The Blooming Platter of Vegan Recipes

Recipes for 'Vegan Greens'

Kale Pizza(A sequential installment from Kim Hastings, my photographer friend and, along with her vet husband, owner of Independence Veterinary Hospital, who decided on her own to cook her way through The Blooming Platter Cookbook: A Harvest of Seasonal Vegan Recipes Julie & Julia Style for her omnivorous family as a strategy for more healthy eating.)

Today I have a lot to write about, so grab a cup of coffee and get comfy. Tuesday night, Betsy DiJulio, the author of The Blooming Platter Cookbook, came to my house to cook with me!! So excited!!

Of course I did the usual when someone is coming over – vacuum up the dog hair, clean the bathroom (remember I have boys!) and clean my kitchen. But I wanted to impress so I chose an appetizer and a dessert from the book to make beforehand. I chose Orange-Espresso Chocolate Chip and Hazelnut Cookies. I followed the recipe exactly being super careful not to inadvertently put something non-vegan in them. Everything was going well until I went to get my coffee beans out to grind one teaspoon of espresso powder. I could not find them anywhere. I love those beans. I had bought them at a little coffee roasting shop on the way to Luray, VA – but they were nowhere. So I racked my brain to come up with an alternative. Finally I ripped open a little Keurig cup and ran it through my grinder to make it into powder. It worked! One teaspoon of “espresso” done!

Next step was the chocolate chips. That’s when I saw the word “vegan” before the words “chocolate chips”. Noooooo!! I had not even considered that my chips were not vegan. Since I didn’t have any idea where to start looking for vegan chips, I was not going to the store so I divided the dough in half. One half gets real chocolate chips and the other will be Orange “Coffee” Hazelnut Cookies. (Thankfully she brought an amazing dessert so we didn’t need them.) I did, however, bake a test batch before dinner and I must say that these cookies are incredible. I have a hard time believing that this dough does not have eggs. They bake up just like any other cookies. My son looked skeptical and politely declined them but later I found the half empty container on the counter so he must like them too.

Mushrooms with SherryThe appetizer I chose was Sherried Mushroom Bruschetta. I have been looking forward to trying this recipe for a while – it sounded so good! I loved putting this together with the obvious exception that I had to use my dumb food processor. Later in the evening I did learn that silken tofu is different than the refrigerated tofu I used but no matter – I think it came out great. [Betsy’s note: it was perfection!] I got a bit heavy handed with the red pepper flakes but no one seemed to mind. My son only had a problem with the gray color but once he tasted it, he was sold.

So now my preparations are done…until I sat down and read through the recipe we had chosen to make. The pizza dough for the Kale and Sundried Tomato Pizza takes two hours to rise! I decided if I didn’t take this part on by myself we would not be eating til 10 PM. Even though I have never made pizza dough, I put on the how-hard-can-it-be attitude and got busy. And it really wasn’t too hard. I did not cheat either. I really used wheat flour. I had bought this to make dog biscuits a while ago and it was sealed up in the back of my cabinet. Nothing flew out of it when I opened it so we were good to go.

As soon as I got the dough set up to rise, Betsy arrived. She came in with an amazing looking cake roll with salted caramel icing. OK we can skip dinner now! It turned out to be a girl’s night since my husband was out for the evening and my son left for his Krav Maga class. (Oh, before he left, he pulled out a container of pork BBQ leftovers from the fridge and starts eating it out of the container right there in the kitchen. I was cringing, hoping Betsy wouldn’t notice…but she did. She was so cool about though. And that’s my family!!).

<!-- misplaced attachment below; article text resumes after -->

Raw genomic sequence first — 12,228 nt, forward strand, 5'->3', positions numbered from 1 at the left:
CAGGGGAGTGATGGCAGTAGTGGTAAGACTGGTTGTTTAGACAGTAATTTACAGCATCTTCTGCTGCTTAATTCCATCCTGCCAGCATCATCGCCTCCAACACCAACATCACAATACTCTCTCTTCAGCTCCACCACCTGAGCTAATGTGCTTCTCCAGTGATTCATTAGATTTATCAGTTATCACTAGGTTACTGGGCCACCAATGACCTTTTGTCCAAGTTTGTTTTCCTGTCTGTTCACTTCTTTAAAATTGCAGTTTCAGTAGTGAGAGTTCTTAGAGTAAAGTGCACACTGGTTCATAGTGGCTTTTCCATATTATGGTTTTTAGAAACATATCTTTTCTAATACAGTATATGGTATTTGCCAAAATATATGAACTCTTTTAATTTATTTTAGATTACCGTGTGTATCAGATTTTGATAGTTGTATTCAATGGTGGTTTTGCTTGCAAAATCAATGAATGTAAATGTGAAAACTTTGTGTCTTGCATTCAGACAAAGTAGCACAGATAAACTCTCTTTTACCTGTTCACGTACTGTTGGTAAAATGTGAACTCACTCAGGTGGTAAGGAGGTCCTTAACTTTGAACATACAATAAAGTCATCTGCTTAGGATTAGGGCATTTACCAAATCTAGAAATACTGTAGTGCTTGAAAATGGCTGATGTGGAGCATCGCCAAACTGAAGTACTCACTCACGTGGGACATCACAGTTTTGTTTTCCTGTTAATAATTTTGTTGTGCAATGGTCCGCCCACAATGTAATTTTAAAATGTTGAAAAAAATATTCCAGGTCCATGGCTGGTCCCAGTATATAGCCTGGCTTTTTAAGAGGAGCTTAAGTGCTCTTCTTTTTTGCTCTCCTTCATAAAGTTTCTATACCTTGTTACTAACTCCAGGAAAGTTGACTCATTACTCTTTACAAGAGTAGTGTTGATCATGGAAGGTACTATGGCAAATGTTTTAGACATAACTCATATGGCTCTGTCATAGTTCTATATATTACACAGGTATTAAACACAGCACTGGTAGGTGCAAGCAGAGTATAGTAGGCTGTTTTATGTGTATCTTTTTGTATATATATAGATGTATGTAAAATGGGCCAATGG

Anyway we chose a wine and started cooking. She promised me I would love the kale but I was skeptical watching her cut it up. She insisted I try it raw. She ate hers, but mine ended up in the sink. Sorry! I couldn’t even pretend to like it raw. Not good! Next she started the “cheese.” This was not my area – you know how much I cheat with real cheese – so I stepped back and watched her make it. I loved it! Would I give up my cheese for it? No, but I really loved it.

Betsy Making Pizza CrustWhen the dough was done rising, she showed me how to press it out by hand into a circle. Then we prepared the pan to sauté the kale – I forgot to turn the burner on but that was the only glitch. We put the pizza together and got it into the oven. Then we got to just hang out, she met my turtle, Desiree, and we went outside to check out my herb garden. My dog Allie was already her best friend at this point. Before long the pizza was out of the oven and ready. We took some pictures (of course!) and then served it up.

My son was back from class at this point and joined us for dinner. We loved the pizza! Even with kale!! It was flavorful and salty and the kale was very tender. We agreed later it may have been too salty because I only had course sea salt and no grinder. [Betsy’s note: totally my fault; I cook with coarse sea salt and I just wasn’t careful–must have been the wine and the great conversation.]   My husband was quick to point out the saltiness too when he tried it later – this from a guy who snacks on bouillon cubes?! Really?

The time finally came when I could try the cake she brought. OMG! So good! As soon as she posts that recipe I will be lifting it right off her website.

We had so much fun cooking and laughing together but the time came when she did have to get back home to her puppies. I loved learning so many new ways of cooking healthier. I love that she is so non-judgmental about my family’s food choices and is supportive of how I am incorporating her amazing recipes into my way of life. She is one of the sweetest, most gracious people I know and I am glad I can call her my friend. It really was a great evening.